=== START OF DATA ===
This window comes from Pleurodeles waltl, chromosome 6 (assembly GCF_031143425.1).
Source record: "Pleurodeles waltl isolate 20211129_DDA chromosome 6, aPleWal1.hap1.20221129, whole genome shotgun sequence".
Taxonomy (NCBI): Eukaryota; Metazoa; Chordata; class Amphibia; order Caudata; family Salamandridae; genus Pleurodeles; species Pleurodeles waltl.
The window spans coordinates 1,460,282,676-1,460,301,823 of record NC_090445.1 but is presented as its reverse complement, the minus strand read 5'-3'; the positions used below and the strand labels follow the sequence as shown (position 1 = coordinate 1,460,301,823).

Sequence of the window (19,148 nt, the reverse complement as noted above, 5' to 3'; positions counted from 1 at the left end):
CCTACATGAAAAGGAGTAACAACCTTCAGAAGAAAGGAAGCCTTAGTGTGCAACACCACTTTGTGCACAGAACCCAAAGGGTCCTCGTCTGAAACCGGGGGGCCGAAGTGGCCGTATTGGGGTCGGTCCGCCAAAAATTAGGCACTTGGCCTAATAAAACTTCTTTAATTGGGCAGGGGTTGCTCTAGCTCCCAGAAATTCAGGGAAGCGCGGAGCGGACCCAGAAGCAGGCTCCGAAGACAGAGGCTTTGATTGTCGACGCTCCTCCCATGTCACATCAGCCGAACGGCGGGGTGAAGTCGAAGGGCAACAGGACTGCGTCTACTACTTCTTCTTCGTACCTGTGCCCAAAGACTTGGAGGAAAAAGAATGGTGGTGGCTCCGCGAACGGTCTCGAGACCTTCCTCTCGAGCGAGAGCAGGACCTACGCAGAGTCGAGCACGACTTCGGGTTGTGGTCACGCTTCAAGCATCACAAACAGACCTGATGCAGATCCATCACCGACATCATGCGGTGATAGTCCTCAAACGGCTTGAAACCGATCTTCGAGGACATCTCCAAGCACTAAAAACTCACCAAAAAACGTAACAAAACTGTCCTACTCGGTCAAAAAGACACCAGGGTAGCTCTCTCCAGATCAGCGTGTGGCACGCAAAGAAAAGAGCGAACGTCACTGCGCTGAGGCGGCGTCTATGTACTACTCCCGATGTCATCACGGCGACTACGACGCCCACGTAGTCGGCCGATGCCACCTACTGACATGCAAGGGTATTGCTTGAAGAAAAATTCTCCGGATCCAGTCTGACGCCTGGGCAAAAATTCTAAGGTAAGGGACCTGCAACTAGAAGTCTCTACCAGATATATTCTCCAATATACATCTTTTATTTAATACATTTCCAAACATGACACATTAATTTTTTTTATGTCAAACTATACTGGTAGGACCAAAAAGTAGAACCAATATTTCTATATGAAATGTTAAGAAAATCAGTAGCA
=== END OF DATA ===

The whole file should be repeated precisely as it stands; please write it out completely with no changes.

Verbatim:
This window comes from Pleurodeles waltl, chromosome 6 (assembly GCF_031143425.1).
Source record: "Pleurodeles waltl isolate 20211129_DDA chromosome 6, aPleWal1.hap1.20221129, whole genome shotgun sequence".
Taxonomy (NCBI): Eukaryota; Metazoa; Chordata; class Amphibia; order Caudata; family Salamandridae; genus Pleurodeles; species Pleurodeles waltl.
The window spans coordinates 1,460,282,676-1,460,301,823 of record NC_090445.1 but is presented as its reverse complement, the minus strand read 5'-3'; the positions used below and the strand labels follow the sequence as shown (position 1 = coordinate 1,460,301,823).

Sequence of the window (19,148 nt, the reverse complement as noted above, 5' to 3'; positions counted from 1 at the left end):
CCTACATGAAAAGGAGTAACAACCTTCAGAAGAAAGGAAGCCTTAGTGTGCAACACCACTTTGTGCACAGAACCCAAAGGGTCCTCGTCTGAAACCGGGGGGCCGAAGTGGCCGTATTGGGGTCGGTCCGCCAAAAATTAGGCACTTGGCCTAATAAAACTTCTTTAATTGGGCAGGGGTTGCTCTAGCTCCCAGAAATTCAGGGAAGCGCGGAGCGGACCCAGAAGCAGGCTCCGAAGACAGAGGCTTTGATTGTCGACGCTCCTCCCATGTCACATCAGCCGAACGGCGGGGTGAAGTCGAAGGGCAACAGGACTGCGTCTACTACTTCTTCTTCGTACCTGTGCCCAAAGACTTGGAGGAAAAAGAATGGTGGTGGCTCCGCGAACGGTCTCGAGACCTTCCTCTCGAGCGAGAGCAGGACCTACGCAGAGTCGAGCACGACTTCGGGTTGTGGTCACGCTTCAAGCATCACAAACAGACCTGATGCAGATCCATCACCGACATCATGCGGTGATAGTCCTCAAACGGCTTGAAACCGATCTTCGAGGACATCTCCAAGCACTAAAAACTCACCAAAAAACGTAACAAAACTGTCCTACTCGGTCAAAAAGACACCAGGGTAGCTCTCTCCAGATCAGCGTGTGGCACGCAAAGAAAAGAGCGAACGTCACTGCGCTGAGGCGGCGTCTATGTACTACTCCCGATGTCATCACGGCGACTACGACGCCCACGTAGTCGGCCGATGCCACCTACTGACATGCAAGGGTATTGCTTGAAGAAAAATTCTCCGGATCCAGTCTGACGCCTGGGCAAAAATTCTAAGGTAAGGGACCTGCAACTAGAAGTCTCTACCAGATATATTCTCCAATATACATCTTTTATTTAATACATTTCCAAACATGACACATTAATTTTTTTTATGTCAAACTATACTGGTAGGACCAAAAAGTAGAACCAATATTTCTATATGAAATGTTAAGAAAATCAGTAGCA